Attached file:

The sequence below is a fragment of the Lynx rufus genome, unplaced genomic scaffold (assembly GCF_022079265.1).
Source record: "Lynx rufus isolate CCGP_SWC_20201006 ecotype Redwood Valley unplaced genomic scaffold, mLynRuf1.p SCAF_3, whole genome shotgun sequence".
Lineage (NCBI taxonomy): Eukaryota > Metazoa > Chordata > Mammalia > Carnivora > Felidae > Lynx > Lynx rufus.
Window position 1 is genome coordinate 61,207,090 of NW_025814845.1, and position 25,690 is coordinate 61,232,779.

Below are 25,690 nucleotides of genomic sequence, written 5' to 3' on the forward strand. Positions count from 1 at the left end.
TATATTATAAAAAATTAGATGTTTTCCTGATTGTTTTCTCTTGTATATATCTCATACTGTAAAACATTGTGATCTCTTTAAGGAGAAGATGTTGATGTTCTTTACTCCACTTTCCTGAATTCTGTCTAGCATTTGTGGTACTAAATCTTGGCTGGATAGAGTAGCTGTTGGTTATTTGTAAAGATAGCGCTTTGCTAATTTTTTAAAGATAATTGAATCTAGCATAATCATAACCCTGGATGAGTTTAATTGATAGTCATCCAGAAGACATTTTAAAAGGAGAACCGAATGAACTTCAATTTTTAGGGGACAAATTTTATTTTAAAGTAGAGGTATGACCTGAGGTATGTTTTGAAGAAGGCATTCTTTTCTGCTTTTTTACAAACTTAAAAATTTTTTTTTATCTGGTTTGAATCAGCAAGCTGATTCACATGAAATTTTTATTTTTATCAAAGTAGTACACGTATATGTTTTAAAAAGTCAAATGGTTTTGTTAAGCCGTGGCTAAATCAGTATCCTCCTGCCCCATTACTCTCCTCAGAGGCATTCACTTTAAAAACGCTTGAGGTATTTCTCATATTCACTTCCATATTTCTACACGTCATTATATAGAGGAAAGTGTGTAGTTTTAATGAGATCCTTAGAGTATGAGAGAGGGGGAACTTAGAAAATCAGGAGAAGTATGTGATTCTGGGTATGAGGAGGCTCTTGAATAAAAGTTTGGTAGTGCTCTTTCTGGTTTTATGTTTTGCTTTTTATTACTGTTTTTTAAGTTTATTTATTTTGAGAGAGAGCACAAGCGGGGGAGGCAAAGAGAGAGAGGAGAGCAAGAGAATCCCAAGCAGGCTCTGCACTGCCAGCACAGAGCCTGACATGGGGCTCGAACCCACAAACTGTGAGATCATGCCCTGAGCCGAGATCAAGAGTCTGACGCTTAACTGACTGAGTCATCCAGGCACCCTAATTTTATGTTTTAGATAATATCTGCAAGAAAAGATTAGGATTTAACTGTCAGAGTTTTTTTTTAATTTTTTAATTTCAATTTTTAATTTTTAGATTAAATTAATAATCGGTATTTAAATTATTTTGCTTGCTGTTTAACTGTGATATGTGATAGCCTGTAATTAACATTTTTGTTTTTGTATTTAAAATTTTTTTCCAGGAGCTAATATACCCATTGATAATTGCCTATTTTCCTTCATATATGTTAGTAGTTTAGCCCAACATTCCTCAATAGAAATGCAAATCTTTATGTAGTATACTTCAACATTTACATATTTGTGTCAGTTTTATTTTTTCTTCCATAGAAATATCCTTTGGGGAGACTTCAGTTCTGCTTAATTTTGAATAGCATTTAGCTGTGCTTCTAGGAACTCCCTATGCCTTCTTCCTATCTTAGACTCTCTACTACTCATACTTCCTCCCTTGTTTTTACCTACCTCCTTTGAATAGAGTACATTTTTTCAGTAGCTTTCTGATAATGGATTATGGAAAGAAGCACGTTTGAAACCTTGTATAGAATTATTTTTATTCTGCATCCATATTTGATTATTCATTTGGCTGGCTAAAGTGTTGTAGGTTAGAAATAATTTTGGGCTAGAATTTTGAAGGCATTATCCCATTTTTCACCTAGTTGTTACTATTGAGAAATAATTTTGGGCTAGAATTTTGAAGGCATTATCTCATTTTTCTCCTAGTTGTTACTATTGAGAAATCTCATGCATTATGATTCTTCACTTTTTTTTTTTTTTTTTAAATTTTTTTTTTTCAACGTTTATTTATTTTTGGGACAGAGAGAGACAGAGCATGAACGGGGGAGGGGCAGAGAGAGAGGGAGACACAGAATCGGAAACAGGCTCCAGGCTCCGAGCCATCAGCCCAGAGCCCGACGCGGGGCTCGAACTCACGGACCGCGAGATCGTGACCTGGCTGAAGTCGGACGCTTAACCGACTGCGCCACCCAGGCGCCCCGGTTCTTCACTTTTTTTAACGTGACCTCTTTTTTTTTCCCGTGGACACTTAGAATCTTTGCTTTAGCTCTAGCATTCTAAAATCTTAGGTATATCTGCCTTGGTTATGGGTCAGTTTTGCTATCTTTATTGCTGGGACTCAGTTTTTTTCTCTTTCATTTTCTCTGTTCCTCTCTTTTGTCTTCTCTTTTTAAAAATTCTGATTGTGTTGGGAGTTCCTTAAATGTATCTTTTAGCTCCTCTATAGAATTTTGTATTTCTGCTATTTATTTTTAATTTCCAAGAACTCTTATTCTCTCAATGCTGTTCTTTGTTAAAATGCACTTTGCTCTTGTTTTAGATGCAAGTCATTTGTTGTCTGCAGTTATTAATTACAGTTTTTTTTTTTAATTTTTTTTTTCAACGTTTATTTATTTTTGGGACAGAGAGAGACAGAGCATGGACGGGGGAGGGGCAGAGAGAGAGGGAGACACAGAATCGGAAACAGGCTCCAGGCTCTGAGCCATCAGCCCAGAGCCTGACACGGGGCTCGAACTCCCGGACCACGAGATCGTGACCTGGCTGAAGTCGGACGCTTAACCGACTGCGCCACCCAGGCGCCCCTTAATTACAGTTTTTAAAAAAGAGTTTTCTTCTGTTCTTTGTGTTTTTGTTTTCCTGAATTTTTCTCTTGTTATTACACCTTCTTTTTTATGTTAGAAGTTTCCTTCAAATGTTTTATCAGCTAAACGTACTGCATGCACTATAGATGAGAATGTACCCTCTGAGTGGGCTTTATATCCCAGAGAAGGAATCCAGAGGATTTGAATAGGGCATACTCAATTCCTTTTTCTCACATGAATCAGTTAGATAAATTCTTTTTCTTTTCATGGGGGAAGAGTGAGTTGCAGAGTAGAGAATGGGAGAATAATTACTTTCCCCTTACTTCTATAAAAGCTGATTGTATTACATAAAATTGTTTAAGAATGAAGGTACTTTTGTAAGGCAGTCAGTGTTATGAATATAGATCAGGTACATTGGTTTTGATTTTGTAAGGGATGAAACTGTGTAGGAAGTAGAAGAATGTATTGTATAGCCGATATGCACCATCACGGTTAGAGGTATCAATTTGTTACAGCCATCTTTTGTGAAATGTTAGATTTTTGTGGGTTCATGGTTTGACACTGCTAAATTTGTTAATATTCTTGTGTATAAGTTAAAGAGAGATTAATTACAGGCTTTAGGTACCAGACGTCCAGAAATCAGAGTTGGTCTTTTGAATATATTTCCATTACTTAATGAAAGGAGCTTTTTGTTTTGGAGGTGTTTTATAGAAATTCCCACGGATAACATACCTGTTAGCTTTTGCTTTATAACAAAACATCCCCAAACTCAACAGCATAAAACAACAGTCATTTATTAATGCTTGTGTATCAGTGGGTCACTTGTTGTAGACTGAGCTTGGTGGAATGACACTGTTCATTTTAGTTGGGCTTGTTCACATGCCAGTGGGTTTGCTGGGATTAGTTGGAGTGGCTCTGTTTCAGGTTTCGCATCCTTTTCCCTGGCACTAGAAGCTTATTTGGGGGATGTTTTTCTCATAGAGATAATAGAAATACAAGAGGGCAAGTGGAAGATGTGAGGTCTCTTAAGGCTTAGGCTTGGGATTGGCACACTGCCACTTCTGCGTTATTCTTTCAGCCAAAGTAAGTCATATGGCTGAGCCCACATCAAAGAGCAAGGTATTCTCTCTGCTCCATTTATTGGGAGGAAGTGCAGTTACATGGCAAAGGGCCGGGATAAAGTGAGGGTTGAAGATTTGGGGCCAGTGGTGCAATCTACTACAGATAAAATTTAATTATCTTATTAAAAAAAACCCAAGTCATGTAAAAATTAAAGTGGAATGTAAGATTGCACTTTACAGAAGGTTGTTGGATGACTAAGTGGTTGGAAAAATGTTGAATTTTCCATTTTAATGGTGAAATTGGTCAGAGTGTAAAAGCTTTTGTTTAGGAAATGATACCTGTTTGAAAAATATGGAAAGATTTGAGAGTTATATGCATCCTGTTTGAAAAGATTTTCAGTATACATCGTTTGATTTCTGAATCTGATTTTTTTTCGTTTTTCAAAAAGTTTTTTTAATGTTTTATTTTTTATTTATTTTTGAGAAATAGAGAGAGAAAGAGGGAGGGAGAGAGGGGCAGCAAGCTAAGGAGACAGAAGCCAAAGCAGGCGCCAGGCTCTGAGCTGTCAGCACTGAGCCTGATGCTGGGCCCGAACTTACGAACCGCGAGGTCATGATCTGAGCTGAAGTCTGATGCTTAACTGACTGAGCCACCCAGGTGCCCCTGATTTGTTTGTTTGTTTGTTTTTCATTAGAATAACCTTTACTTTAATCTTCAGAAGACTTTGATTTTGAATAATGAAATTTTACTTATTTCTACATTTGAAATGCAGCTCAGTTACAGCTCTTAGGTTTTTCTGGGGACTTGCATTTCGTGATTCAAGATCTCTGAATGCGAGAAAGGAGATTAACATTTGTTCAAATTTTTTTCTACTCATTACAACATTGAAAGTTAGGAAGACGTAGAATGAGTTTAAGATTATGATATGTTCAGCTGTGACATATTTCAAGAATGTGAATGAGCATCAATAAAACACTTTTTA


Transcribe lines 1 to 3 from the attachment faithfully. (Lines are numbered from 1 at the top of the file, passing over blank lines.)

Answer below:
The sequence below is a fragment of the Lynx rufus genome, unplaced genomic scaffold (assembly GCF_022079265.1).
Source record: "Lynx rufus isolate CCGP_SWC_20201006 ecotype Redwood Valley unplaced genomic scaffold, mLynRuf1.p SCAF_3, whole genome shotgun sequence".
Lineage (NCBI taxonomy): Eukaryota > Metazoa > Chordata > Mammalia > Carnivora > Felidae > Lynx > Lynx rufus.